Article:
What is the first thing that comes to mind when you think India v Pakistan in the UAE? Javed Miandad, Chetan Sharma and the unforgettable Sharjah six? Kapil Dev waking his deflated team-mates up in the dressing room before famously defending a paltry 125 to win the Rothmans Cup? The packed Sharjah crowd giving India the shivers?
The rivalry in the 1990s was slightly different. ESPNcricinfo revisits a few clashes from the 1990s to the early 2000s, when the two sides last met on these shores.
Ravi Shastri, Sanjay Manjrekar and an 18-year-old Sachin Tendulkar defied a fiery attack of Wasim Akram, Aaqib Javed and Imran Khan, before relaxing a wee bit. Then they saw an equally fiery 18-year old Waqar Younis, who had debuted in the same Test as Tendulkar in 1989, reverse swing the ball wildly at searing pace.
Manjrekar and Tendulkar had added 85 for the fourth wicket and India were cruising at 219 for 3 in their chase of 258, when Akram dismissed Manjrekar and Kapil Dev off successive deliveries. Tendulkar then took the bowlers on to bring India to within 17 of the target before being the sixth wicket to fall. India eventually needed 12 off the final over, bowled by Waqar. It was nearly pitch dark and fans put on their torches in the stands to enhance fading light.
Waqar's late reverse and Kiran More's wild heaves allowed India with a slim chance. They needed five to win, but even a tie would've ensured an India win on account of fewer wickets lost. More swings and misses, and Pakistan had scampered home by four runs. Two days later, Aaqib rocked India by picking up 7 for 37, including a hat-trick that accounted for Shastri, Mohammad Azharuddin and Tendulkar, as Pakistan won by 72 runs to emerge champions.
Twenty-five years after their first ODI, India became the ninth Test nation to breach the 300-run mark for the first time. This was achieved courtesy a breathtaking 231-run second-wicket stand between Tendulkar and Navjot Sidhu, who raised their eighth and sixth ODI centuries respectively. As effective as their partnership was, the final kick came courtesy Azharuddin's blistering 10-ball 29 not out. Twenty-four came off the final over bowled by Ata-ur-Rahman, who finished with 1 for 85 off his 10 overs. Pakistan were on course with brisk half-centuries from Aamer Sohail and Rashid Latif, but fell short by 28 runs.
Shahid Afridi, Saeed Anwar, Ijaz Ahmed and Inzamam-ul-Haq were all gone inside 14 overs. Then India ran into Moin Khan and Salim Malik, who put together industrious half-centuries to set India 206, by no means an easy proposition against Akram, Waqar and Shoaib Akhtar, who was nearing the peak of his bowling prowess, having broken through just two years earlier. Amay Khurasiya lost his leg stump shuffling across to Shoaib. But S Ramesh and Rahul Dravid scored 82 and 81 respectively as India ended an eight-match losing sequence against Pakistan.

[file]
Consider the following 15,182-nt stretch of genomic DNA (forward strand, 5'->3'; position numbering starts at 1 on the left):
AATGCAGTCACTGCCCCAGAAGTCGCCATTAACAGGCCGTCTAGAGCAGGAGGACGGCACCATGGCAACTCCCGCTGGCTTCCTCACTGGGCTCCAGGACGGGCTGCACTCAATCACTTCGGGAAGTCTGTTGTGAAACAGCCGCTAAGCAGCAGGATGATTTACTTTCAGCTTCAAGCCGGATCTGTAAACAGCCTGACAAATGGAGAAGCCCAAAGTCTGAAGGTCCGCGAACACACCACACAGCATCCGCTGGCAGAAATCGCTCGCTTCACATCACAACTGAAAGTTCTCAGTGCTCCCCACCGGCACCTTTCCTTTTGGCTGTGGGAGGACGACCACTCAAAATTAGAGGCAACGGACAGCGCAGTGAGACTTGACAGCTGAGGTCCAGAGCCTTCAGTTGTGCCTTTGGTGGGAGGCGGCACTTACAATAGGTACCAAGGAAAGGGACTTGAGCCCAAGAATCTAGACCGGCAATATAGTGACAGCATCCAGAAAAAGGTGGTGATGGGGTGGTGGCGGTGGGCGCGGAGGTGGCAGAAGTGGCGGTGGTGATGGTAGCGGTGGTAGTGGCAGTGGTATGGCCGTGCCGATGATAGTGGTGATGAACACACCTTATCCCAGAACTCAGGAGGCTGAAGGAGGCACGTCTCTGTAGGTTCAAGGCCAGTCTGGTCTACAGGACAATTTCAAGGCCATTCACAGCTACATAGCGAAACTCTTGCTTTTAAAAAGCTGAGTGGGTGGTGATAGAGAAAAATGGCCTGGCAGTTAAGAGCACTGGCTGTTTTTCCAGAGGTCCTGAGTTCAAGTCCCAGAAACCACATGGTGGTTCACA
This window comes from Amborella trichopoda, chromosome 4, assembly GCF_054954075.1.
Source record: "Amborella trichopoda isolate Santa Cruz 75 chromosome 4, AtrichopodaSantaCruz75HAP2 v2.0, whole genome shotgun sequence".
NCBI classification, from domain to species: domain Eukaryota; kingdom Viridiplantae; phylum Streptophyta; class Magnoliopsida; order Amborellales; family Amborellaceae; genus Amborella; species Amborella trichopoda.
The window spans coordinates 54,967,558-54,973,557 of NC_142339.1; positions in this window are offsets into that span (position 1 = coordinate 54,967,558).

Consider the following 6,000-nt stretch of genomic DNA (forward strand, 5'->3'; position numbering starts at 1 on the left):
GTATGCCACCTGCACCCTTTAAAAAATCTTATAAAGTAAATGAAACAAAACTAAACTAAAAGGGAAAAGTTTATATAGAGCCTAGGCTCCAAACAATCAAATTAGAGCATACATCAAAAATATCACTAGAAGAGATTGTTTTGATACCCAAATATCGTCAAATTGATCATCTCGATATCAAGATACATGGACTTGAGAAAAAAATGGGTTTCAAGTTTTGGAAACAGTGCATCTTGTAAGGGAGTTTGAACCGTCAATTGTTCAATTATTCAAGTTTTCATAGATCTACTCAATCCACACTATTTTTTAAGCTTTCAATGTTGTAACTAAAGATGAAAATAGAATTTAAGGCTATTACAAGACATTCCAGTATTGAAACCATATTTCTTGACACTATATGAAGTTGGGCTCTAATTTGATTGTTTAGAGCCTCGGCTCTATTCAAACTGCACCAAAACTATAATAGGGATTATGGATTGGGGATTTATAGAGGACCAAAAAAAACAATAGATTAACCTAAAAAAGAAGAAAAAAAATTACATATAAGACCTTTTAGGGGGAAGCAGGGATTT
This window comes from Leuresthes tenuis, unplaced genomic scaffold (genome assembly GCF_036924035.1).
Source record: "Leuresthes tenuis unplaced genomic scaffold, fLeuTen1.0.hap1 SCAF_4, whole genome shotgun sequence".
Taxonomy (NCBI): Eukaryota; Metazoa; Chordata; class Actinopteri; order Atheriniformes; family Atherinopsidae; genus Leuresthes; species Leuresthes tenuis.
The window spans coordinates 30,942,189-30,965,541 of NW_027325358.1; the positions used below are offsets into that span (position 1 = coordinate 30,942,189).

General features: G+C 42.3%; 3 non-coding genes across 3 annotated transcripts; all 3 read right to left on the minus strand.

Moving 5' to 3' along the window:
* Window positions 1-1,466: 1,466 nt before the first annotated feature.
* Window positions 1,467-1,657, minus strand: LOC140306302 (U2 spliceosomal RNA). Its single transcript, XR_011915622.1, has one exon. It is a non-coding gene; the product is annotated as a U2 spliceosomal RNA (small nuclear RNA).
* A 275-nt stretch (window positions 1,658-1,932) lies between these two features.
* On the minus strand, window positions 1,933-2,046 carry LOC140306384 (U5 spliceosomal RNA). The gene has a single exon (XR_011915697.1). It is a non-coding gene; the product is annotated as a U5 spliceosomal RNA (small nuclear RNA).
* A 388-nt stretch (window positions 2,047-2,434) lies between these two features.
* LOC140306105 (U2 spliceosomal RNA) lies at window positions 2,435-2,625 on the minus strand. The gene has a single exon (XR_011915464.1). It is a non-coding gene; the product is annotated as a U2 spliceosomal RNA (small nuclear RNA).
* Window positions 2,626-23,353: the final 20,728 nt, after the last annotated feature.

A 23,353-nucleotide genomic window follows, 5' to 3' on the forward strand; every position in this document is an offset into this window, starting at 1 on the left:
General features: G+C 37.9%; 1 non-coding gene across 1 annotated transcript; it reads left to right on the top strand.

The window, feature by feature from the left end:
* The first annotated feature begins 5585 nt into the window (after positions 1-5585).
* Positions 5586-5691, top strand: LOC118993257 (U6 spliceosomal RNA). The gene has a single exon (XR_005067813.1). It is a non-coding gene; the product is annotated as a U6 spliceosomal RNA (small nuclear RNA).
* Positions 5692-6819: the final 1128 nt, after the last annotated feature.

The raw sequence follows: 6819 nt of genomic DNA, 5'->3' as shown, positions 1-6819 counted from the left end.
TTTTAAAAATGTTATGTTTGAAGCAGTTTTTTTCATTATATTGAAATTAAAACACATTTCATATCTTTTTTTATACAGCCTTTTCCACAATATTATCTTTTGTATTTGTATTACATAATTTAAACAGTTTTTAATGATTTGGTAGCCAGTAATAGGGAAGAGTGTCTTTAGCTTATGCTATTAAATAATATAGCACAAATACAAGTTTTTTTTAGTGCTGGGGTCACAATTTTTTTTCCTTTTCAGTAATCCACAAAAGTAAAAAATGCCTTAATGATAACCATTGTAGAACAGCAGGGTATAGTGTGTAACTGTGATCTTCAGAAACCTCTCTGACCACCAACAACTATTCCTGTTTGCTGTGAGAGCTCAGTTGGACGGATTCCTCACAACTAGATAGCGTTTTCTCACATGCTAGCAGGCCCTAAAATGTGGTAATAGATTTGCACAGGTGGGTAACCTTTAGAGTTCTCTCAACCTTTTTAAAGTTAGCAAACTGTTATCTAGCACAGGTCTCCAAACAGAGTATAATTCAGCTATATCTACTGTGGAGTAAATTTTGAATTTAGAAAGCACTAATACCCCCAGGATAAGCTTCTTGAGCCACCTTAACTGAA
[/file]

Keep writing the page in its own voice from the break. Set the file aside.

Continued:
Two days later, they were in battle again for the final. With the World Cup just two weeks away, momentum was at stake, and Pakistan ran away with the contest from the first ball. Akram, who nearly didn't play because of high fever, dismissed Ramesh and Dravid inside the first over to set the tone for a collapse. India made 125, far from enough against a strong batting line-up; Pakistan won by eight wickets to lift the cup.
India and Pakistan were in the midst of an intense love affair. It was the cricketing equivalent of India-Sri Lanka bromance that bloomed a few years later. India had toured in 2004, Pakistan reciprocated in 2005. Then in January 2006, India toured again. So when the series was scheduled in April, it seemed insane on many counts, the harsh weather being the foremost reason.
This was also the first time the two sides were meeting in the UAE but not in Sharjah, at the brand new US$ 22 million Sheikh Zayed Stadium in the country's sprawling capital. Inzamam, who kept churning runs for fun against India during this period, made a match-winning 40 along with Younis Khan's 71 not out to win the first ODI. In the second match, Inzamam waged a lone battle to make 79 before his opposite number - Dravid - who also made a key 92 in India's 269 - ran Inzamam out to turn the game. His 100 metre Imran Tahir-like dash afterwards was the highlight of the series that finished 1-1.
Shashank Kishore is a senior sub-editor at ESPNcricinfo